postgres@debianpg:/home/postgres/ [PG1] cat /proc/meminfo | grep -i huge
        AnonHugePages:         0 kB
        ShmemHugePages:        0 kB
        HugePages_Total:       0
        HugePages_Free:        0
        HugePages_Rsvd:        0
        HugePages_Surp:        0
        Hugepagesize:       2048 kB
        

        So nothing configured for huge pages in the default configuration. Using the same procedure from the last post this is how you calculate the required huge pages for the PostgreSQL instance:

        postgres@debianpg:/home/postgres/ [PG1] head -1 $PGDATA/postmaster.pid
        6661
        postgres@debianpg:/home/postgres/ [PG1] grep ^VmPeak /proc/6661/status
        VmPeak:	  393836 kB
        postgres@debianpg:/home/postgres/ [PG1] grep ^Hugepagesize /proc/meminfo
        Hugepagesize:       2048 kB
        postgres@debianpg:/home/postgres/ [PG1] echo "393836/2048" | bc
        192
        

        We’ll need at least 192 pages. Lets add that to /etc/sysctl.conf:

        postgres@debianpg:/home/postgres/ [PG1] sudo bash
        root@debianpg:/home/postgres$ echo "vm.nr_hugepages=200" >> /etc/sysctl.conf
        

        Notify the system about that change:

        root@debianpg:/home/postgres$ sysctl -p
        vm.nr_hugepages = 200
        

        … and we have 200 huge pages available:

        postgres@debianpg:/home/postgres/ [PG1] cat /proc/meminfo | grep -i huge
        AnonHugePages:         0 kB
        ShmemHugePages:        0 kB
        HugePages_Total:     200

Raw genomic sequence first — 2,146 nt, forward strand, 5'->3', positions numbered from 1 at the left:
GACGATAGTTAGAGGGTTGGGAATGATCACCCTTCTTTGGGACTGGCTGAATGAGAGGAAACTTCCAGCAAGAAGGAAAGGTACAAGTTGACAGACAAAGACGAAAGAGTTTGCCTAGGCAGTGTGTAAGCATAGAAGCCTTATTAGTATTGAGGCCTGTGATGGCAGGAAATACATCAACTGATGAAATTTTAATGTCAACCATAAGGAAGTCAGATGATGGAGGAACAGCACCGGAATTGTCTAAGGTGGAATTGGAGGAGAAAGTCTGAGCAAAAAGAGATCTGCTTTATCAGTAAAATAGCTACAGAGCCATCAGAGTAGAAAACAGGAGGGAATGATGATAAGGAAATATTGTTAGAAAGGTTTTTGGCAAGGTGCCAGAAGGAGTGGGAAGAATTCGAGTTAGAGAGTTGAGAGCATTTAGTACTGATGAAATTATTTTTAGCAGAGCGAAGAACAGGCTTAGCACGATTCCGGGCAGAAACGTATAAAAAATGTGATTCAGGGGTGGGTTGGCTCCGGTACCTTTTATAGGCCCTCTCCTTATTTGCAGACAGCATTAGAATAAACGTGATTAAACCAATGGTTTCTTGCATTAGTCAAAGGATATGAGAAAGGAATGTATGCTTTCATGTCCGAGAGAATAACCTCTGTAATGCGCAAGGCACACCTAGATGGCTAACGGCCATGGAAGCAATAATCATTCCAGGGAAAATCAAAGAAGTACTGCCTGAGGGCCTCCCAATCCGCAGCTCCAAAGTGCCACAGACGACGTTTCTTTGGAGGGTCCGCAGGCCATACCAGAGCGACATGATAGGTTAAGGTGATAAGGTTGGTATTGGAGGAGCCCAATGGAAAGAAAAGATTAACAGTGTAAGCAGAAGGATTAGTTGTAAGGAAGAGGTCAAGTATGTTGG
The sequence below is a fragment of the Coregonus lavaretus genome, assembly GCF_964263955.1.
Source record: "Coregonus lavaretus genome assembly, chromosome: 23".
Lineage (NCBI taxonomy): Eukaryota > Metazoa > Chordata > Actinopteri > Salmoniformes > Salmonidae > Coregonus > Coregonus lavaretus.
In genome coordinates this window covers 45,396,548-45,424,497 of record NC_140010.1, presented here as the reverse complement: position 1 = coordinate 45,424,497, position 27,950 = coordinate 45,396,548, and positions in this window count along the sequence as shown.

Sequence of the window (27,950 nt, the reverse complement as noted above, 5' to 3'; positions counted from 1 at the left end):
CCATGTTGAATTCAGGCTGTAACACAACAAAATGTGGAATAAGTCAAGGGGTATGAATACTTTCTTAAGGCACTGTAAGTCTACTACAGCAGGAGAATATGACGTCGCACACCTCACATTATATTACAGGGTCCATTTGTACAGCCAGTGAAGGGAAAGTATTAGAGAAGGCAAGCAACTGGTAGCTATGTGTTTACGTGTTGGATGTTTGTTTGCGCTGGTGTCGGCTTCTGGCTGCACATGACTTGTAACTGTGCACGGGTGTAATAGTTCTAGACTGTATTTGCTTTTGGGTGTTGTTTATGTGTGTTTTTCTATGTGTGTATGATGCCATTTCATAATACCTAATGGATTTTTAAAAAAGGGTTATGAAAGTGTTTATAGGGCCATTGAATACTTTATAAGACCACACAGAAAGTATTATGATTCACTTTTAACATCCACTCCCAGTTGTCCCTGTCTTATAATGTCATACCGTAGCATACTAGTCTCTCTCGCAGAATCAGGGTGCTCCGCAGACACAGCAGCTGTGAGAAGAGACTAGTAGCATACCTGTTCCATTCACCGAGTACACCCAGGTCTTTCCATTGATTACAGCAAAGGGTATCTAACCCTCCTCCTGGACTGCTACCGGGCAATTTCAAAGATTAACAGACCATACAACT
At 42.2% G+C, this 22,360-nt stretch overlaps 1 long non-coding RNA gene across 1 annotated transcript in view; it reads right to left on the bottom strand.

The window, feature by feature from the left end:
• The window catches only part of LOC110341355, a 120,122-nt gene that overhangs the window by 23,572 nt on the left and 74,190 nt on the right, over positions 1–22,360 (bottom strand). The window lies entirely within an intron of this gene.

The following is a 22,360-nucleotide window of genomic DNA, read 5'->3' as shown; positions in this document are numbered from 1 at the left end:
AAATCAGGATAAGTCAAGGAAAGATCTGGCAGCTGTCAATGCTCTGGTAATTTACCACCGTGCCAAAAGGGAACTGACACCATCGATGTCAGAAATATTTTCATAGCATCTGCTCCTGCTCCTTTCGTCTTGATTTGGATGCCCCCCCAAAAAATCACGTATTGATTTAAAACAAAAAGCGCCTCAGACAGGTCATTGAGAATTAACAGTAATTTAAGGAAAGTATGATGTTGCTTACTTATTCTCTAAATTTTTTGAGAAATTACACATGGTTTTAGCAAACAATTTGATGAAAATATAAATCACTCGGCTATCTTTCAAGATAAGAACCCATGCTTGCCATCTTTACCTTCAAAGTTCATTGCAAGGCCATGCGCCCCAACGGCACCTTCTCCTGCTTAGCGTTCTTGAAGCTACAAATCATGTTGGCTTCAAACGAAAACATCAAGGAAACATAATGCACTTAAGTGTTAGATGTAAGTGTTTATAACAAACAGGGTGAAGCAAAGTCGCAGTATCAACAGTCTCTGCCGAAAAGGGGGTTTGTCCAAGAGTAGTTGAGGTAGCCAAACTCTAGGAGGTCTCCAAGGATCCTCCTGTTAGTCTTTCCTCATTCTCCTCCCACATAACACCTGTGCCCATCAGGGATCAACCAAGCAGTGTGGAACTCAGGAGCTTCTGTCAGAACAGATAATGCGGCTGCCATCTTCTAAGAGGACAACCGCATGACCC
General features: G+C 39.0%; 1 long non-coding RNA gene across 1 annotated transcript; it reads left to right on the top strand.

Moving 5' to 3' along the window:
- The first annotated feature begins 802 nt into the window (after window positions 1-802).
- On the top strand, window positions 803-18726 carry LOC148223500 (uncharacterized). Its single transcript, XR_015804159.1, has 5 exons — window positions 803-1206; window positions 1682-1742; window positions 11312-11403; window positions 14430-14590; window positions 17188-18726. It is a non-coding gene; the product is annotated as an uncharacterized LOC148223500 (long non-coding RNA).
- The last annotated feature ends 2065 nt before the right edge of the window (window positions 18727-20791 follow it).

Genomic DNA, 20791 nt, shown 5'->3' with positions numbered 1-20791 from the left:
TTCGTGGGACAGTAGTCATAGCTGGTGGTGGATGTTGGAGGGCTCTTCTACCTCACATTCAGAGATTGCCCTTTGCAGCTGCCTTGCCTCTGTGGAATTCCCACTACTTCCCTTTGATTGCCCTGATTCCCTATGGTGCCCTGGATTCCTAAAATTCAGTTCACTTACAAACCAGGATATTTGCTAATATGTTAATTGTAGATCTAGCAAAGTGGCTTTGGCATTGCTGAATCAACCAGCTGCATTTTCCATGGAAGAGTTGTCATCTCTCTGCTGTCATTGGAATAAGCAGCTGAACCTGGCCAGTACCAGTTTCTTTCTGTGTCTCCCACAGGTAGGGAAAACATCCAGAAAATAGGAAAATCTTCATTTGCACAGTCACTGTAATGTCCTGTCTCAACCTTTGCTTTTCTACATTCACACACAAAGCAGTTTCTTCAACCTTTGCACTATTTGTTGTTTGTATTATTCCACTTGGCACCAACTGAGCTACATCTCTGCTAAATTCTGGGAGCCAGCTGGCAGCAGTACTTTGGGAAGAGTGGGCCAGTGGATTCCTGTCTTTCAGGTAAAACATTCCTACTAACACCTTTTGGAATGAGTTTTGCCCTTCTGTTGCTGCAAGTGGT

HugePages_Free:      200
        HugePages_Rsvd:        0
        HugePages_Surp:        0
        Hugepagesize:       2048 kB
        

        Again, lets force PostgreSQL to use huge pages and restart the instance:

        postgres@debianpg:/home/postgres/ [PG1] psql -c "alter system set huge_pages=on" postgres
        ALTER SYSTEM
        postgres@debianpg:/home/postgres/ [PG1] pg_ctl -D $PGDATA restart -m fast
        waiting for server to shut down.... done
        server stopped
        waiting for server to start....2018-02-25 17:13:59.398 CET [6918] LOG:  listening on IPv6 address "::1", port 5432
        2018-02-25 17:13:59.398 CET [6918] LOG:  listening on IPv4 address "127.0.0.1", port 5432
        2018-02-25 17:13:59.403 CET [6918] LOG:  listening on Unix socket "/tmp/.s.PGSQL.5432"
        2018-02-25 17:13:59.421 CET [6919] LOG:  database system was shut down at 2018-02-25 17:13:59 CET
        2018-02-25 17:13:59.427 CET [6918] LOG:  database system is ready to accept connections
         done
        server started
        

        … and that’s it:

        postgres@debianpg:/home/postgres/ [PG1] cat /proc/meminfo | grep -i huge
        AnonHugePages:         0 kB
        ShmemHugePages:        0 kB
        HugePages_Total:     200
        HugePages_Free:      193
        HugePages_Rsvd:       64
        HugePages_Surp:        0
        Hugepagesize:       2048 kB
        

        We can do the same test as in the last post to check that the number of huge pages will increase when you have load on the system:

        postgres=# create table t1 as select * from generate_series(1,1000000);
        SELECT 1000000
        postgres=# select count(*) from t1;
          count  
        ---------
         1000000
        (1 row)
        
        postgres=# \! cat /proc/meminfo | grep -i huge
        AnonHugePages:         0 kB
        ShmemHugePages:        0 kB
        HugePages_Total:     200
        HugePages_Free:      184
        HugePages_Rsvd:       55
        HugePages_Surp:        0
        Hugepagesize:       2048 kB
        

        Btw: This is on Debian 9 (not sure if it is the same for lower versions):

        postgres@debianpg:/home/postgres/ [PG1] cat /etc/os-release 
        PRETTY_NAME="Debian GNU/Linux 9 (stretch)"
        NAME="Debian GNU/Linux"
        VERSION_ID="9"
        VERSION="9 (stretch)"
        ID=debian
        HOME_URL="https://www.debian.org/"
        SUPPORT_URL="https://www.debian.org/support"
        BUG_REPORT_URL="https://bugs.debian.org/"
        
         

        Cet article Configuring huge pages for your PostgreSQL instance, Debian version est apparu en premier sur Blog dbi services.